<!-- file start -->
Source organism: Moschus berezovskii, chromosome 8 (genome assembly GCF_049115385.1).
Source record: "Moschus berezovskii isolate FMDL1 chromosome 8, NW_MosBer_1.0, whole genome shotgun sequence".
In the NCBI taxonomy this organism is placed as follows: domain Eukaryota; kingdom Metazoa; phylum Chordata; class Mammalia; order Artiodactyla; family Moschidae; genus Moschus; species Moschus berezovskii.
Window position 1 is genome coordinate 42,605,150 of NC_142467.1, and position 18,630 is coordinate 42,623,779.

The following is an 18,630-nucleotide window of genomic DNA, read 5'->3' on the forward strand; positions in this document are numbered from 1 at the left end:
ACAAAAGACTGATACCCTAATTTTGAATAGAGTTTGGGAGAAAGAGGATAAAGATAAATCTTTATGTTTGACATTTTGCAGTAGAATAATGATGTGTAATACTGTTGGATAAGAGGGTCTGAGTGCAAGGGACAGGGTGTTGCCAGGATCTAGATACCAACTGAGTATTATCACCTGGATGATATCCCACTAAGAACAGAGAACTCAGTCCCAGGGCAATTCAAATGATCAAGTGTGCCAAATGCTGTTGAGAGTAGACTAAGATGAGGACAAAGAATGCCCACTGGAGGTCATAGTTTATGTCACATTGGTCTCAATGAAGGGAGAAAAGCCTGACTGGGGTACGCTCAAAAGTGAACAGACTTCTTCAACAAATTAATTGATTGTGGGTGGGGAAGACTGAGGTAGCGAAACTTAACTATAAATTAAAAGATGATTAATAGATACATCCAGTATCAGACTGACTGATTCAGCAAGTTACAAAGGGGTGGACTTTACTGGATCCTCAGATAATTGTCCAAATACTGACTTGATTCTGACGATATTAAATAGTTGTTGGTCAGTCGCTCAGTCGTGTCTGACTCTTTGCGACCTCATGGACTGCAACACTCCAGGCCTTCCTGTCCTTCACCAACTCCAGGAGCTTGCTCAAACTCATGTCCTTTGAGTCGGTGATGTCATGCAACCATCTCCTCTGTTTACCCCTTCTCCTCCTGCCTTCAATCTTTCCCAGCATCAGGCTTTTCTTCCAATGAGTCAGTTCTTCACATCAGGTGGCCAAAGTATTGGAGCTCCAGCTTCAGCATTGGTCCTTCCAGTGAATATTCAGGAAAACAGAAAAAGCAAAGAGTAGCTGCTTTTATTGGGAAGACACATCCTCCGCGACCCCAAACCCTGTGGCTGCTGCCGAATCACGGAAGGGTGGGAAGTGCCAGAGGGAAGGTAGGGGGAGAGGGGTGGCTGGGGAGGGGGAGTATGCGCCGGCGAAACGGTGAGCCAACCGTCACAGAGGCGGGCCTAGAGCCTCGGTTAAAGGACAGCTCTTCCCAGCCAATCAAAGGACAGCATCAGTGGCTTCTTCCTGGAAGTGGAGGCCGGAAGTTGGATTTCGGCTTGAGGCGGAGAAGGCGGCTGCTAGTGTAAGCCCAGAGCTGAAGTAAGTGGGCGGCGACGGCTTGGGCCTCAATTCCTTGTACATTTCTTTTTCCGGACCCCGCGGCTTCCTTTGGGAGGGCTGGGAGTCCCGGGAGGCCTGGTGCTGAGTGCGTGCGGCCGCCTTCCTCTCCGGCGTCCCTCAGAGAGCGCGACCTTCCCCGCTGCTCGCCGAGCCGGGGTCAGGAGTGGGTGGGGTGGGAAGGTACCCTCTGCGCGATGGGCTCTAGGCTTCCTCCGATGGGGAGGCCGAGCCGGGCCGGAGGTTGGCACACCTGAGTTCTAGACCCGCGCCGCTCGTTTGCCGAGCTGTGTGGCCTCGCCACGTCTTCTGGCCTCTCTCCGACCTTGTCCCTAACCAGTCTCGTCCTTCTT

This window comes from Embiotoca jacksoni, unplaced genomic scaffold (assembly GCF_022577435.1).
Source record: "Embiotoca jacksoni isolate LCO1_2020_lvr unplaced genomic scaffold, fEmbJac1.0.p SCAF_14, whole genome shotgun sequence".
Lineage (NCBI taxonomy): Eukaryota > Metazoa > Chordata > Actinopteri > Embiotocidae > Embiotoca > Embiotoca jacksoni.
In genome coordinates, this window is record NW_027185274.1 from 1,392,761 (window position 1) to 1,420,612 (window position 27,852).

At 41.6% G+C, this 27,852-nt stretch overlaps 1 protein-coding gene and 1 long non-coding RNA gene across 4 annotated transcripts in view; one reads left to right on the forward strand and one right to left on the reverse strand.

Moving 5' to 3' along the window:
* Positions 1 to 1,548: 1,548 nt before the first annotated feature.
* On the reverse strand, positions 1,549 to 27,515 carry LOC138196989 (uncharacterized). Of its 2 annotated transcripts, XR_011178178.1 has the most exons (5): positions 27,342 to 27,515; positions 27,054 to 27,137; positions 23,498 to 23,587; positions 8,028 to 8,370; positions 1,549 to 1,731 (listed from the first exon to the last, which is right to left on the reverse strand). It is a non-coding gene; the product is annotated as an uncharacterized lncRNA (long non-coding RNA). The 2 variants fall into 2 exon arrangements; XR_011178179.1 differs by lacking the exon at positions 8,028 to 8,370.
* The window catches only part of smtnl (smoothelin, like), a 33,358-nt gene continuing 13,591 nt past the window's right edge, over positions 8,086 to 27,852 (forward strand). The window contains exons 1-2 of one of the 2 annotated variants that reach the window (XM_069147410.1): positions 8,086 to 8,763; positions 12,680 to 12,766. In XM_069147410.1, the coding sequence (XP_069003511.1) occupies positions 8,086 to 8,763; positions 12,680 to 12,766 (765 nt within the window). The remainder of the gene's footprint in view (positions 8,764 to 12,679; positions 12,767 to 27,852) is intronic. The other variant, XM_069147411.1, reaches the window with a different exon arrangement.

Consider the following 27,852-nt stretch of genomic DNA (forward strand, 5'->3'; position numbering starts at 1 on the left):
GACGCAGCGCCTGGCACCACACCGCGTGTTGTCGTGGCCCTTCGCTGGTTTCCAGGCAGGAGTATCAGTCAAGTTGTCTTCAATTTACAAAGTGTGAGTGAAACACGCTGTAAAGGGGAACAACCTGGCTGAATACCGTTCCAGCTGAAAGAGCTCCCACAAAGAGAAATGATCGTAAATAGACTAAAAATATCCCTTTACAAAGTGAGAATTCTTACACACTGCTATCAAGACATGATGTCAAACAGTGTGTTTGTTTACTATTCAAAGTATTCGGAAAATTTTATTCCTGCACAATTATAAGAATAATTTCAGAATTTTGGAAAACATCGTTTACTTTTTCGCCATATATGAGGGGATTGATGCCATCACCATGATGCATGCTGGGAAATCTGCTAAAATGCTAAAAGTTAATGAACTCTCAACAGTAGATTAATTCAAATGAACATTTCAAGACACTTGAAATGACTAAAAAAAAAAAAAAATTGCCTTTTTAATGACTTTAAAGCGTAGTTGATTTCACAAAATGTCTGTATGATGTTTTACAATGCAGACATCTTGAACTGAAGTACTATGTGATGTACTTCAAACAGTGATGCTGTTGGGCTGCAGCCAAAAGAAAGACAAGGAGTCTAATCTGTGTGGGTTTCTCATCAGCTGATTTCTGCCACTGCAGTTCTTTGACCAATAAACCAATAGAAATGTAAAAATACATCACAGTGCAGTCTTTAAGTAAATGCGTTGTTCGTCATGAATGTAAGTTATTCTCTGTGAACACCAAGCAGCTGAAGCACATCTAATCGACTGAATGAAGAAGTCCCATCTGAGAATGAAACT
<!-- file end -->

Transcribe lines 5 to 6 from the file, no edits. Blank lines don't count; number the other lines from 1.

The following is an 18,630-nucleotide window of genomic DNA, read 5'->3' on the forward strand; positions in this document are numbered from 1 at the left end:
ACAAAAGACTGATACCCTAATTTTGAATAGAGTTTGGGAGAAAGAGGATAAAGATAAATCTTTATGTTTGACATTTTGCAGTAGAATAATGATGTGTAATACTGTTGGATAAGAGGGTCTGAGTGCAAGGGACAGGGTGTTGCCAGGATCTAGATACCAACTGAGTATTATCACCTGGATGATATCCCACTAAGAACAGAGAACTCAGTCCCAGGGCAATTCAAATGATCAAGTGTGCCAAATGCTGTTGAGAGTAGACTAAGATGAGGACAAAGAATGCCCACTGGAGGTCATAGTTTATGTCACATTGGTCTCAATGAAGGGAGAAAAGCCTGACTGGGGTACGCTCAAAAGTGAACAGACTTCTTCAACAAATTAATTGATTGTGGGTGGGGAAGACTGAGGTAGCGAAACTTAACTATAAATTAAAAGATGATTAATAGATACATCCAGTATCAGACTGACTGATTCAGCAAGTTACAAAGGGGTGGACTTTACTGGATCCTCAGATAATTGTCCAAATACTGACTTGATTCTGACGATATTAAATAGTTGTTGGTCAGTCGCTCAGTCGTGTCTGACTCTTTGCGACCTCATGGACTGCAACACTCCAGGCCTTCCTGTCCTTCACCAACTCCAGGAGCTTGCTCAAACTCATGTCCTTTGAGTCGGTGATGTCATGCAACCATCTCCTCTGTTTACCCCTTCTCCTCCTGCCTTCAATCTTTCCCAGCATCAGGCTTTTCTTCCAATGAGTCAGTTCTTCACATCAGGTGGCCAAAGTATTGGAGCTCCAGCTTCAGCATTGGTCCTTCCAGTGAATATTCAGGAAAACAGAAAAAGCAAAGAGTAGCTGCTTTTATTGGGAAGACACATCCTCCGCGACCCCAAACCCTGTGGCTGCTGCCGAATCACGGAAGGGTGGGAAGTGCCAGAGGGAAGGTAGGGGGAGAGGGGTGGCTGGGGAGGGGGAGTATGCGCCGGCGAAACGGTGAGCCAACCGTCACAGAGGCGGGCCTAGAGCCTCGGTTAAAGGACAGCTCTTCCCAGCCAATCAAAGGACAGCATCAGTGGCTTCTTCCTGGAAGTGGAGGCCGGAAGTTGGATTTCGGCTTGAGGCGGAGAAGGCGGCTGCTAGTGTAAGCCCAGAGCTGAAGTAAGTGGGCGGCGACGGCTTGGGCCTCAATTCCTTGTACATTTCTTTTTCCGGACCCCGCGGCTTCCTTTGGGAGGGCTGGGAGTCCCGGGAGGCCTGGTGCTGAGTGCGTGCGGCCGCCTTCCTCTCCGGCGTCCCTCAGAGAGCGCGACCTTCCCCGCTGCTCGCCGAGCCGGGGTCAGGAGTGGGTGGGGTGGGAAGGTACCCTCTGCGCGATGGGCTCTAGGCTTCCTCCGATGGGGAGGCCGAGCCGGGCCGGAGGTTGGCACACCTGAGTTCTAGACCCGCGCCGCTCGTTTGCCGAGCTGTGTGGCCTCGCCACGTCTTCTGGCCTCTCTCCGACCTTGTCCCTAACCAGTCTCGTCCTTCTT